Thanks! And sorry for the delayed response. I kind of lost interest in the episode after that but I did notice there was some picking up on the theme but not enough to reverse my displeasure. I think I also noticed this before i had my morning coffee and I am still a caffeine junkie. It’s one of the few crutches I’m not giving up. So’s anyway. These are all very good questions. I like your miner’s light analogy. SS is an hour-long show, no commercials (as all good tv kids’ shows should be) except that the opening and ending are nods to the sponsors, and of course geared toward camouflaging themselves to look like part of the show itself, at least to the non-discerning three-year old’s eye. They come out with a new show everyday so I think it’s a big demand to make them all great. It’s like Jon Stewart or Stephen Colbert — I forgive them some non-funniness because they’re doing this on a daily basis. The only other original content daily television shows I can think of off the top of my head are soap operas, which likely are a more realistic bar for the quality of material you can expect to keep squeezing out of a staff on an ongoing basis. So, yes, the bar is low. And, in light of that, I can forgive SS a little bit of nonsense. They do other things well, like showing people of different abilities (i.e., people in wheelchairs and kids with mental/physical different-abilities). They’ve got a pretty good racially mixed group of characters. HOWEVER, most of the muppets are male, and those that aren’t are ridiculously girly (like Abbey the flying fairy). There’s only one who is supposed to be Latina but she’s actually blue who is a little butch. For a long time I didn’t even know she was a girl. All that said, most of tv and media is pretty far behind in portraying equality between boys and girls. I even have a quiet gripe going with NPR right now for sexualizing things and perpetrating stereotypes. But more on that later. I have a motion to write, coffee to drink, and a SS show to turn off soon. Thanks for your comments!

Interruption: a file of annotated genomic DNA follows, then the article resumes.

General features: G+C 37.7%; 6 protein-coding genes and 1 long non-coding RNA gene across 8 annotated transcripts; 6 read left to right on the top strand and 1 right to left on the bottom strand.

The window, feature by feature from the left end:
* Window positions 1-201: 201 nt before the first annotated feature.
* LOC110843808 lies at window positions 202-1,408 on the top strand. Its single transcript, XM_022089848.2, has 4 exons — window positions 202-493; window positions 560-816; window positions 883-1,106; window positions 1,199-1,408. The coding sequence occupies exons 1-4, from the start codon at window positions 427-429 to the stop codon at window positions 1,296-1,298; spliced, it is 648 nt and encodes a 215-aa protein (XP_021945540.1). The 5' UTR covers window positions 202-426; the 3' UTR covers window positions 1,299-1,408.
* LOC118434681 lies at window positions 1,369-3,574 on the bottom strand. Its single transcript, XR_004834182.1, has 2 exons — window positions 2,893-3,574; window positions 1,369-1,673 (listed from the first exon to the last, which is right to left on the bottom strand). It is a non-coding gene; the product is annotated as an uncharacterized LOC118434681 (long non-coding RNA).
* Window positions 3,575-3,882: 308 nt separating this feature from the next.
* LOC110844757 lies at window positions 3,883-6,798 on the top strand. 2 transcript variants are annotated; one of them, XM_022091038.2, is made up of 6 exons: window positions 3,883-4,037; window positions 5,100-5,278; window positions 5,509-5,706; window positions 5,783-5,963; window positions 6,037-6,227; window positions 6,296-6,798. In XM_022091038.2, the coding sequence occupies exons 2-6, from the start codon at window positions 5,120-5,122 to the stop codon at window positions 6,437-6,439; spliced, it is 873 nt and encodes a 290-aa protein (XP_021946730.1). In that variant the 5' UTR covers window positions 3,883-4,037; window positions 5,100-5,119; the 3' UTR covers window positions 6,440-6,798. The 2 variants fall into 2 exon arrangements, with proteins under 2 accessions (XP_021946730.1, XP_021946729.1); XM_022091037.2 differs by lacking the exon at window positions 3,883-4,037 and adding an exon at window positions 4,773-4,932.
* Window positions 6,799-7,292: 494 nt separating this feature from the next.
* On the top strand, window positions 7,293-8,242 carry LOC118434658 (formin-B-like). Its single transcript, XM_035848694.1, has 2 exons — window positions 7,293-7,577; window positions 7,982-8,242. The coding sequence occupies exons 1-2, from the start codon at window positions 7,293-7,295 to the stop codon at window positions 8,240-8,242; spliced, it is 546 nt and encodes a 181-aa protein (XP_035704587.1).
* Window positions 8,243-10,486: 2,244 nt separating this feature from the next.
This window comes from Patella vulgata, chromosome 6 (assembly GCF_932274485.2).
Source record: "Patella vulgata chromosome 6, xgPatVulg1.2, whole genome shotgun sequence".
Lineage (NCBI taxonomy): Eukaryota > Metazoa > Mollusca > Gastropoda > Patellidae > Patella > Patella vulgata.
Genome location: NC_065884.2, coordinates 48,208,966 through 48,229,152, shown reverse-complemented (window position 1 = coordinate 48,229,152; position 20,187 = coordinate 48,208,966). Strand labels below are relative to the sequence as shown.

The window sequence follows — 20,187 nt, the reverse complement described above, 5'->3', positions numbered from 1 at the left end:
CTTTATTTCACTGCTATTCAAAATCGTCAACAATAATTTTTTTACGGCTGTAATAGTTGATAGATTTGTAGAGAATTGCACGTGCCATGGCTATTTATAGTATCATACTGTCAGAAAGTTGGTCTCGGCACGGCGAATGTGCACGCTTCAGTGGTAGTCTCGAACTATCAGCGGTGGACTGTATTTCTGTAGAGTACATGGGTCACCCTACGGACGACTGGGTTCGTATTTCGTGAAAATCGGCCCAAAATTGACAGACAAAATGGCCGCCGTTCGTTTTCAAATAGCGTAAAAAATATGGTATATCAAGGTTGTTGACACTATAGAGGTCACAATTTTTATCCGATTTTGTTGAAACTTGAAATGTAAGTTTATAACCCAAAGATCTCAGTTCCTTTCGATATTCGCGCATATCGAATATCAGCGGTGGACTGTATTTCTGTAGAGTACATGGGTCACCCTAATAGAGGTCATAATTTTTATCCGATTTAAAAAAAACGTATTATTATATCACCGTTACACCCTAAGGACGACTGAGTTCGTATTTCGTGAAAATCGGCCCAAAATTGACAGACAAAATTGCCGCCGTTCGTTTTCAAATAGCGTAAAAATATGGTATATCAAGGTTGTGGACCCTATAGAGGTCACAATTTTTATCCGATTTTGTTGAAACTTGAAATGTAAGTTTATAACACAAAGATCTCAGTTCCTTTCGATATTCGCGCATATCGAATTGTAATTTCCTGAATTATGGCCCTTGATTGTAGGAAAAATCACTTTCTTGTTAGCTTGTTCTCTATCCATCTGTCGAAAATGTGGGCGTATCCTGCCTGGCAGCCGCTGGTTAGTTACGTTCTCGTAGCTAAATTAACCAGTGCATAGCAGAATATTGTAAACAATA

• Steven Myers December 3, 2011 at 3:54 pm #

        denying that commercials exist doesn’t seem fair to kids.
        why not tell them what marilyn manson says,
        fear and consumption fear and consumption fear and consumption
        the little ones might even get salty earlier than expected.
        we can only hope for the decline of saccharine.

        i always found big bird to be attractive in a transexual sort of way.
        isn’t that the ultimate representation of acceptance of both x and y?
        the blurring of the sexes i say. bow to the bird and things might loosen up a little.
        hermaphrodites as they once were-awed.
        it wouldn’t be appropriate in my over educated, lori engels estimation
        to advocate x and y in the flesh
        that would be too transparent, but it seems to be there if you sniff around.

  2. Steven Myers December 3, 2011 at 4:58 pm #

    three year olds tend to be smarter than adults in free form ways like sniffing i think. they don’t have a definition for everything, but they know.
    also, another daily show always overlooked is the nightly news. in 30 minutes, what drama! from exaggerated cats stuck in trees to bombs bursting in air to weather analysis and sports. it tangos kind of spastic in a good way, but more importantly gives us masses a bass to play off.
    and the acting is godzilla cheese.